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JLT: aviation underwriters remain defiant on pricing

Aviation rates held flat during first quarter renewals as underwriters prioritised profitability above volume or market share, according to JLT’s latest Plane Talking report.

In its study the broker said underwriters were maintaining discipline and that the resolve displayed at renewals in late 2017 had not faded.


However, despite continued upwards pressure on rates, JLT noted that underwriters were avoiding radical price hikes in a bid to avoid attracting opportunistic capital to the sector.

Across all-risk airline business “tier B” airlines that have high liability limits, low fleet growth and mixed fleets are achieving either flat renewals or small rate increases.

“Tier C” airlines with poor attritional loss records, major losses and adverse loss ratios were subject to rate increases.

Natural catastrophe losses in the second half of 2017 have compounded pressure on aviation rates, placing underwriters under greater scrutiny from management.

“Underwriters are now taking action, prioritising profit in order to correct this position and regain profitability,” the report said.

The hull and liability markets have had a poor start to the year in terms of losses, with three fatal crashes involving turboprop aircraft accounting for 188 fatalities.

JLT added that the newer aircraft types involved could result in “hull claims of equal if not higher value to those that made news headlines”.

A loss-making 2017 helped to drive rates up across the hull war market, making the class of business a hotspot for increases.


While underwriters dodged losses from a Tripoli airport attack in January, the episode pushed the market to increase call rates for non-Libyan carriers flying to the country.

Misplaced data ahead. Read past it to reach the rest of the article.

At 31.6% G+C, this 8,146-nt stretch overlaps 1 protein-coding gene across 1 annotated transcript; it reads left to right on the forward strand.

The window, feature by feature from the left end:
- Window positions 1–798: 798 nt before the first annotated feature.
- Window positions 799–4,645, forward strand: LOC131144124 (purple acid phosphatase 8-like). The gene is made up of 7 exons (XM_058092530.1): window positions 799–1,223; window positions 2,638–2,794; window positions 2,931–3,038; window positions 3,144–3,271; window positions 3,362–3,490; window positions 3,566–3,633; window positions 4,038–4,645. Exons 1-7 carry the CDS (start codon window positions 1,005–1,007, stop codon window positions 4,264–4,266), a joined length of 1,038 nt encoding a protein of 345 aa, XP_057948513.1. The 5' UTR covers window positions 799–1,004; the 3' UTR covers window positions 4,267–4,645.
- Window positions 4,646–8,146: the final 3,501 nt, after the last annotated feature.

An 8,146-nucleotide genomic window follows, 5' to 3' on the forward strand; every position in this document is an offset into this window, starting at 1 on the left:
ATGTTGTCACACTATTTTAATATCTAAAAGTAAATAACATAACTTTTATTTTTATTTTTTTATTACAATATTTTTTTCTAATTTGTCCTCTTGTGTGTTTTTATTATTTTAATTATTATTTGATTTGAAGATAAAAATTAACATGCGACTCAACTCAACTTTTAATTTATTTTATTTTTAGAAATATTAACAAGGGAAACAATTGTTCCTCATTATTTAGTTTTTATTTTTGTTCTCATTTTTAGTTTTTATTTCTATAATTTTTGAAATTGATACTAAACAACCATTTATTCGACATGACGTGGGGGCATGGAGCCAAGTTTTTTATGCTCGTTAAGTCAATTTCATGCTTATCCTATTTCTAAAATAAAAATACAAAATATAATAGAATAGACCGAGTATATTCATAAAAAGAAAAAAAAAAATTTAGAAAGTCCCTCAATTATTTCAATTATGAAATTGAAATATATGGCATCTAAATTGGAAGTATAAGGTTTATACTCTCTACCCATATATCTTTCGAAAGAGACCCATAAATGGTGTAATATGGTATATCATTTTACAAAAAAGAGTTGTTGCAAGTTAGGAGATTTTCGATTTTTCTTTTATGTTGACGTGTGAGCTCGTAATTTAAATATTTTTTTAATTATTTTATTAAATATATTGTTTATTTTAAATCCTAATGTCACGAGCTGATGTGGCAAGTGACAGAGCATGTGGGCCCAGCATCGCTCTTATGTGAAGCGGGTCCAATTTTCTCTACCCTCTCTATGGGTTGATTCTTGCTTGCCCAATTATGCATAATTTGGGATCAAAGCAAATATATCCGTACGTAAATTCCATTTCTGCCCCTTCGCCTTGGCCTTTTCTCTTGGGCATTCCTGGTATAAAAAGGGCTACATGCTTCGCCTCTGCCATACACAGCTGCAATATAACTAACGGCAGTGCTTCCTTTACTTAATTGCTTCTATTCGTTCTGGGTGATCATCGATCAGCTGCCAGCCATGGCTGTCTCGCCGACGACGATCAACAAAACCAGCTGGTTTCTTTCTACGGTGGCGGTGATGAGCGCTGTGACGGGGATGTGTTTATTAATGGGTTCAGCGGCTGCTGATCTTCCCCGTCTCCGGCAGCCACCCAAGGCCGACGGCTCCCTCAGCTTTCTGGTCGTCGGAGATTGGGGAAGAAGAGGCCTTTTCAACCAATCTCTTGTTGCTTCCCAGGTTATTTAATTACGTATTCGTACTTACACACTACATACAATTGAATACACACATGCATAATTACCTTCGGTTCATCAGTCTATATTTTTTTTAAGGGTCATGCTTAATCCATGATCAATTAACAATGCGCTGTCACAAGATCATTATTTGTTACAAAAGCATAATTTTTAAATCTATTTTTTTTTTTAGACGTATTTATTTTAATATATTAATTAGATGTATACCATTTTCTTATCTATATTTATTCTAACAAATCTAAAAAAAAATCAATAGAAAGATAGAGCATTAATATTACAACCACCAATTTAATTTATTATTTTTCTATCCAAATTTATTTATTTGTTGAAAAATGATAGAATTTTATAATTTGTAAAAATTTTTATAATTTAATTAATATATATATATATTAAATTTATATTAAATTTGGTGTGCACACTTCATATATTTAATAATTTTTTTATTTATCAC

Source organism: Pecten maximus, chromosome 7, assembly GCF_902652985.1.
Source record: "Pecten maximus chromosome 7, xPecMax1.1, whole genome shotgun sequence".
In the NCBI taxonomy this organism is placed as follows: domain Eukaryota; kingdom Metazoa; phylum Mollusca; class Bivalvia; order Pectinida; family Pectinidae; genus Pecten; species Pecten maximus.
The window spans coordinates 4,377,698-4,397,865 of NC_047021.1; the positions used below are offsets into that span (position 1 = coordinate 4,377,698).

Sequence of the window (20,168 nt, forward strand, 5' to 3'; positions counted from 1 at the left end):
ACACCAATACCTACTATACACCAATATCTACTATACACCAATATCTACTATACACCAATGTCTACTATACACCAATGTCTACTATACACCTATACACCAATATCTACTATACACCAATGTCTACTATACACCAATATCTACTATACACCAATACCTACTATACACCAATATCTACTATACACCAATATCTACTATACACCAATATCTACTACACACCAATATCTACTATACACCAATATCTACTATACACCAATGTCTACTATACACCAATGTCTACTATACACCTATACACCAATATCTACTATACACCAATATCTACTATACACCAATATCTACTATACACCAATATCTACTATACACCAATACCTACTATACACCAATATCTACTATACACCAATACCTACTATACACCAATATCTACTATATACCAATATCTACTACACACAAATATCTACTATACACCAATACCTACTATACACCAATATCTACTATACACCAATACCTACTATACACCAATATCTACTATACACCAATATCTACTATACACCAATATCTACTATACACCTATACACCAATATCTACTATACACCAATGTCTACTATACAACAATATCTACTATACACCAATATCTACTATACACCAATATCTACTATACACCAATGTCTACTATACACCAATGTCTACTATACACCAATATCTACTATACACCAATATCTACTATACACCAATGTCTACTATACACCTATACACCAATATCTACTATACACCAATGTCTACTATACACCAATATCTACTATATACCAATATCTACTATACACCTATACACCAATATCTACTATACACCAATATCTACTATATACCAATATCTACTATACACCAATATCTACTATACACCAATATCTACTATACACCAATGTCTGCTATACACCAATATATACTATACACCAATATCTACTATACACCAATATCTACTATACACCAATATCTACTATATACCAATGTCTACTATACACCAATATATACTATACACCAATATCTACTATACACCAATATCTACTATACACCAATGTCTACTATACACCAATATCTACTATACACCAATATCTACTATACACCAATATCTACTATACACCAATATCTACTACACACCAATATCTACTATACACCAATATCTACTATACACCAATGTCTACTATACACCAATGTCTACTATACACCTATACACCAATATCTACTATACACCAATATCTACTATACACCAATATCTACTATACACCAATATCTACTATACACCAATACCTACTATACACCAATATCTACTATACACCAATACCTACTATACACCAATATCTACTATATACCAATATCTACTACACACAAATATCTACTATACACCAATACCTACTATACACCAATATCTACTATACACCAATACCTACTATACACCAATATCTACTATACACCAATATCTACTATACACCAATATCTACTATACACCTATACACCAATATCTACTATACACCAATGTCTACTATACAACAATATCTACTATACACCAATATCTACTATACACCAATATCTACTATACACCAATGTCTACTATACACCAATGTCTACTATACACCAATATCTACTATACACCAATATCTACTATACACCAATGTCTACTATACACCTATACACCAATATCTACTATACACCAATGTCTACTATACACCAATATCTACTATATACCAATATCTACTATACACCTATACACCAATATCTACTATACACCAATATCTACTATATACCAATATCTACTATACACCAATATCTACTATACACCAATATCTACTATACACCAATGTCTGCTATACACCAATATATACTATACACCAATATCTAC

Rate reductions on hull war are now extremely limited, even for favourable risks.

Accounts requiring large aggregate limits and high sums now typically require all available market capacity in order to complete their placements.

Elsewhere, the report found underwriters are continuing to question the viability of writing excess AVN52 cover – which offers third party liability war cover in the case of hijack – as rates and premium have continued to decline year on year since the 9/11 attacks.

A single loss under this type of coverage would be likely to wipe out multiple years of premium income in this market segment, the report added.

General aviation and aerospace infrastructure

While the general aviation (GA) market sustained a number of serious losses last year, considerable overcapacity makes it unlikely the business segment will see an increase in rate levels, according to the study.


JLT said larger GA risks were experiencing greater upward pricing pressure because their size made them harder to place in the current market. Rate movements for smaller general aviation placements were harder to characterise because they are mostly placed in domestic markets.

“Underwriters continue to show a good appetite for GA risks but they have become a little more selective and they are seeking out the better value risks,” the report said.

However, the report also pointed to the withdrawal of MS Amlin from the segment as a sign the market may see more carriers pull back from GA.

Finally, the aerospace infrastructure market faces similar pressures to other aviation lines, however the long tail on claims in the class is beginning to produce serious losses.

Apparently profitable years between 2012 and 2016 are now set to be loss-making as a result of multiple large losses including a $148mn award to a dancer who was paralysed after a shelter collapsed at Chicago O’Hare International Airport.

Capacity remains abundant for risks up to a value of $500mn, the report added. Insurers are not offering any form of premium reduction without a significant decrease in risk exposures or loss history.

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